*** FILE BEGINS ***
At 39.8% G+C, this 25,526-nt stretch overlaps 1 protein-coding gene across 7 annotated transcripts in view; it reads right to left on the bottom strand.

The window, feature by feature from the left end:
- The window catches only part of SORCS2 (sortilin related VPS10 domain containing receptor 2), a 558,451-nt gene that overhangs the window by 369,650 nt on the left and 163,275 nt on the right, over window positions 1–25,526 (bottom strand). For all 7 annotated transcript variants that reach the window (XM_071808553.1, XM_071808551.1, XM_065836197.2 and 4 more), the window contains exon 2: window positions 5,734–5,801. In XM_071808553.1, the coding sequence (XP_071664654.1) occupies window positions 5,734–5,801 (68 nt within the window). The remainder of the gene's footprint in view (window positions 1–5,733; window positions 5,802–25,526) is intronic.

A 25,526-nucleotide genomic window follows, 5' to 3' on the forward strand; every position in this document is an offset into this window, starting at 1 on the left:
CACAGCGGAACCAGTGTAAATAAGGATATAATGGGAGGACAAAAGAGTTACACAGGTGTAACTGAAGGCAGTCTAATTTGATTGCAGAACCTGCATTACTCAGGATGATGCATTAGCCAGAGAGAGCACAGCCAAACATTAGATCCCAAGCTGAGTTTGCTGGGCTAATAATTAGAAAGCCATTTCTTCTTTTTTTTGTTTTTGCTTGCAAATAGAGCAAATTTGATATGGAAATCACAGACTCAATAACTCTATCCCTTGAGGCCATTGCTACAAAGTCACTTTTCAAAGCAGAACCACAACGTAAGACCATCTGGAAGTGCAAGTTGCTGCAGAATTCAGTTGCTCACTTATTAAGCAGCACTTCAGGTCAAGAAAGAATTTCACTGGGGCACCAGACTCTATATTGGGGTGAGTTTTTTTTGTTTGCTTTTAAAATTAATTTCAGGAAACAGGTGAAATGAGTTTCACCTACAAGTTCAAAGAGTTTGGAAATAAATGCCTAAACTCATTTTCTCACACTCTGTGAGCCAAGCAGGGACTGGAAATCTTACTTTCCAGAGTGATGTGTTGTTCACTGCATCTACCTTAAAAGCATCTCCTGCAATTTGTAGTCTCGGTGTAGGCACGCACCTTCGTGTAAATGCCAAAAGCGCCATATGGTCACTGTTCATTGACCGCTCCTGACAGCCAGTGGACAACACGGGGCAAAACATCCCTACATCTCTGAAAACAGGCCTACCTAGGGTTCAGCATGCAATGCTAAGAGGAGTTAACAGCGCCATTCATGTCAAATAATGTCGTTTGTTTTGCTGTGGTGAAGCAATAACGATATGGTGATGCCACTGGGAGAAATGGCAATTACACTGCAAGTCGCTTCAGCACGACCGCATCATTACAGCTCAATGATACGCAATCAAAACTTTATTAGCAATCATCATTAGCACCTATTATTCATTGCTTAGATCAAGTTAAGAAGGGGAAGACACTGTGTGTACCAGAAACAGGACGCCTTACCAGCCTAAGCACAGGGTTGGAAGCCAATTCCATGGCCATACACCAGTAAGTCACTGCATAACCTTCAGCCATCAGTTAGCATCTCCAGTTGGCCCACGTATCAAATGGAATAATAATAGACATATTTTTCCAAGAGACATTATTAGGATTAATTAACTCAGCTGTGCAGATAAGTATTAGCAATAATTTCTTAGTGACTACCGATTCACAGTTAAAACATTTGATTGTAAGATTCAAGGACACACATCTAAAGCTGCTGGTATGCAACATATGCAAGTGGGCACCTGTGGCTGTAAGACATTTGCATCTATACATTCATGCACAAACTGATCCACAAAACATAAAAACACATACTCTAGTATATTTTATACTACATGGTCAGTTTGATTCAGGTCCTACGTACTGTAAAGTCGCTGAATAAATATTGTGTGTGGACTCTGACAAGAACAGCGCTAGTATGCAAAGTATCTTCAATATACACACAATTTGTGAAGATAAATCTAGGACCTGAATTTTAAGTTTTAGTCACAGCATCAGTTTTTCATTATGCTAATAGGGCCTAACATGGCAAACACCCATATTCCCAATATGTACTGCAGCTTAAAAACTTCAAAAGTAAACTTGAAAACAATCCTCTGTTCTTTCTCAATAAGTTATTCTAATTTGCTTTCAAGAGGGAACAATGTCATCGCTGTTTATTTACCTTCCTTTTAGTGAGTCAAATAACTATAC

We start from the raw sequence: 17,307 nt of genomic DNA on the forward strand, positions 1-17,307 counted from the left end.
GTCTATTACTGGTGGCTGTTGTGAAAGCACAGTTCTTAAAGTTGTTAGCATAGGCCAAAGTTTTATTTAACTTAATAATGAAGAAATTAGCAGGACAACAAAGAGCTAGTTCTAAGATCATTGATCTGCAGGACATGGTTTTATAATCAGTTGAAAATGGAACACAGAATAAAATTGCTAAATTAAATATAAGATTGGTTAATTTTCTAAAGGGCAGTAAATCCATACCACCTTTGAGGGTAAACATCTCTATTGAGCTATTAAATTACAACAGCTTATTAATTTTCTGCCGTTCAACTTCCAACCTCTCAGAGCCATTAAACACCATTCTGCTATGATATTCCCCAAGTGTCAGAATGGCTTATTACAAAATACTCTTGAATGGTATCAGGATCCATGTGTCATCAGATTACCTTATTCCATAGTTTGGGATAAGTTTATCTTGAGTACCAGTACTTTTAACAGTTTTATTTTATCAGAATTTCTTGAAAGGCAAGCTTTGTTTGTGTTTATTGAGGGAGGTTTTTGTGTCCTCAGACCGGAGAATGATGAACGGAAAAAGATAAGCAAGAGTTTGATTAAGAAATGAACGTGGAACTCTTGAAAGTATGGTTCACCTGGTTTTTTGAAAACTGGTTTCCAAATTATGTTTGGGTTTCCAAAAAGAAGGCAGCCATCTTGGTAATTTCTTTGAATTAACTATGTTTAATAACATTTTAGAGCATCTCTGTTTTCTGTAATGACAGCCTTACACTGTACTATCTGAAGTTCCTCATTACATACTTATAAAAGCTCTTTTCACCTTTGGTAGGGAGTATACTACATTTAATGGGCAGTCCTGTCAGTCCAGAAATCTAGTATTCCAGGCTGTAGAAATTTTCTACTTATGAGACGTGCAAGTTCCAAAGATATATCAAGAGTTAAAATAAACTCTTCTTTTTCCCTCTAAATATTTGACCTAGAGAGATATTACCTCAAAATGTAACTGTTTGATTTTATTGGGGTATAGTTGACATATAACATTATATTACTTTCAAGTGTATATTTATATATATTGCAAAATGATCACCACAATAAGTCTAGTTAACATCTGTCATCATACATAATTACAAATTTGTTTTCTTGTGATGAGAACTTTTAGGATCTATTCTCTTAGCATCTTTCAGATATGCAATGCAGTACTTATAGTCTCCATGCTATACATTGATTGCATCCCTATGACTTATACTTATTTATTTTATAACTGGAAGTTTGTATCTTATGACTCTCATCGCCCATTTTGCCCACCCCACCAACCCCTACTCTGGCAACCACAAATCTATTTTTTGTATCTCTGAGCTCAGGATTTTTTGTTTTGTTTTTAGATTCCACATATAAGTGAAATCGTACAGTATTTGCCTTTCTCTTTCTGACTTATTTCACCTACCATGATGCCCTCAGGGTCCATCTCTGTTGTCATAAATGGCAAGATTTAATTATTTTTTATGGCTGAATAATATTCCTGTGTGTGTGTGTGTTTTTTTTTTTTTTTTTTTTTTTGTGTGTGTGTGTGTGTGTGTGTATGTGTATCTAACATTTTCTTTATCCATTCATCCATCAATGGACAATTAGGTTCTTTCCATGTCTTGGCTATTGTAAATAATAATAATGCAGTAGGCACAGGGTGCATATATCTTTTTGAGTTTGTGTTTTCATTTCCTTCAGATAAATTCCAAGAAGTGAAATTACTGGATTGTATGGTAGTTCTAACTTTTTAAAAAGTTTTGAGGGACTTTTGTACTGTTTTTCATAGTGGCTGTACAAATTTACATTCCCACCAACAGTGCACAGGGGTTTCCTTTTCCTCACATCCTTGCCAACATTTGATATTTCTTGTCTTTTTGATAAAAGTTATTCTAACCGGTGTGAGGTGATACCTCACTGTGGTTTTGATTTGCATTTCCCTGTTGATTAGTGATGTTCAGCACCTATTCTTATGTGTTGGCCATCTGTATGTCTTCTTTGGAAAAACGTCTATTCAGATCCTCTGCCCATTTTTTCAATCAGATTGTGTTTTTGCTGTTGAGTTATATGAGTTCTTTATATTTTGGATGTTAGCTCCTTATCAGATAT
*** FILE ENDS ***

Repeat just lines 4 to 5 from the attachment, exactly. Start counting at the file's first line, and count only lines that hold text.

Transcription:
A 25,526-nucleotide genomic window follows, 5' to 3' on the forward strand; every position in this document is an offset into this window, starting at 1 on the left:
CACAGCGGAACCAGTGTAAATAAGGATATAATGGGAGGACAAAAGAGTTACACAGGTGTAACTGAAGGCAGTCTAATTTGATTGCAGAACCTGCATTACTCAGGATGATGCATTAGCCAGAGAGAGCACAGCCAAACATTAGATCCCAAGCTGAGTTTGCTGGGCTAATAATTAGAAAGCCATTTCTTCTTTTTTTTGTTTTTGCTTGCAAATAGAGCAAATTTGATATGGAAATCACAGACTCAATAACTCTATCCCTTGAGGCCATTGCTACAAAGTCACTTTTCAAAGCAGAACCACAACGTAAGACCATCTGGAAGTGCAAGTTGCTGCAGAATTCAGTTGCTCACTTATTAAGCAGCACTTCAGGTCAAGAAAGAATTTCACTGGGGCACCAGACTCTATATTGGGGTGAGTTTTTTTTGTTTGCTTTTAAAATTAATTTCAGGAAACAGGTGAAATGAGTTTCACCTACAAGTTCAAAGAGTTTGGAAATAAATGCCTAAACTCATTTTCTCACACTCTGTGAGCCAAGCAGGGACTGGAAATCTTACTTTCCAGAGTGATGTGTTGTTCACTGCATCTACCTTAAAAGCATCTCCTGCAATTTGTAGTCTCGGTGTAGGCACGCACCTTCGTGTAAATGCCAAAAGCGCCATATGGTCACTGTTCATTGACCGCTCCTGACAGCCAGTGGACAACACGGGGCAAAACATCCCTACATCTCTGAAAACAGGCCTACCTAGGGTTCAGCATGCAATGCTAAGAGGAGTTAACAGCGCCATTCATGTCAAATAATGTCGTTTGTTTTGCTGTGGTGAAGCAATAACGATATGGTGATGCCACTGGGAGAAATGGCAATTACACTGCAAGTCGCTTCAGCACGACCGCATCATTACAGCTCAATGATACGCAATCAAAACTTTATTAGCAATCATCATTAGCACCTATTATTCATTGCTTAGATCAAGTTAAGAAGGGGAAGACACTGTGTGTACCAGAAACAGGACGCCTTACCAGCCTAAGCACAGGGTTGGAAGCCAATTCCATGGCCATACACCAGTAAGTCACTGCATAACCTTCAGCCATCAGTTAGCATCTCCAGTTGGCCCACGTATCAAATGGAATAATAATAGACATATTTTTCCAAGAGACATTATTAGGATTAATTAACTCAGCTGTGCAGATAAGTATTAGCAATAATTTCTTAGTGACTACCGATTCACAGTTAAAACATTTGATTGTAAGATTCAAGGACACACATCTAAAGCTGCTGGTATGCAACATATGCAAGTGGGCACCTGTGGCTGTAAGACATTTGCATCTATACATTCATGCACAAACTGATCCACAAAACATAAAAACACATACTCTAGTATATTTTATACTACATGGTCAGTTTGATTCAGGTCCTACGTACTGTAAAGTCGCTGAATAAATATTGTGTGTGGACTCTGACAAGAACAGCGCTAGTATGCAAAGTATCTTCAATATACACACAATTTGTGAAGATAAATCTAGGACCTGAATTTTAAGTTTTAGTCACAGCATCAGTTTTTCATTATGCTAATAGGGCCTAACATGGCAAACACCCATATTCCCAATATGTACTGCAGCTTAAAAACTTCAAAAGTAAACTTGAAAACAATCCTCTGTTCTTTCTCAATAAGTTATTCTAATTTGCTTTCAAGAGGGAACAATGTCATCGCTGTTTATTTACCTTCCTTTTAGTGAGTCAAATAACTATAC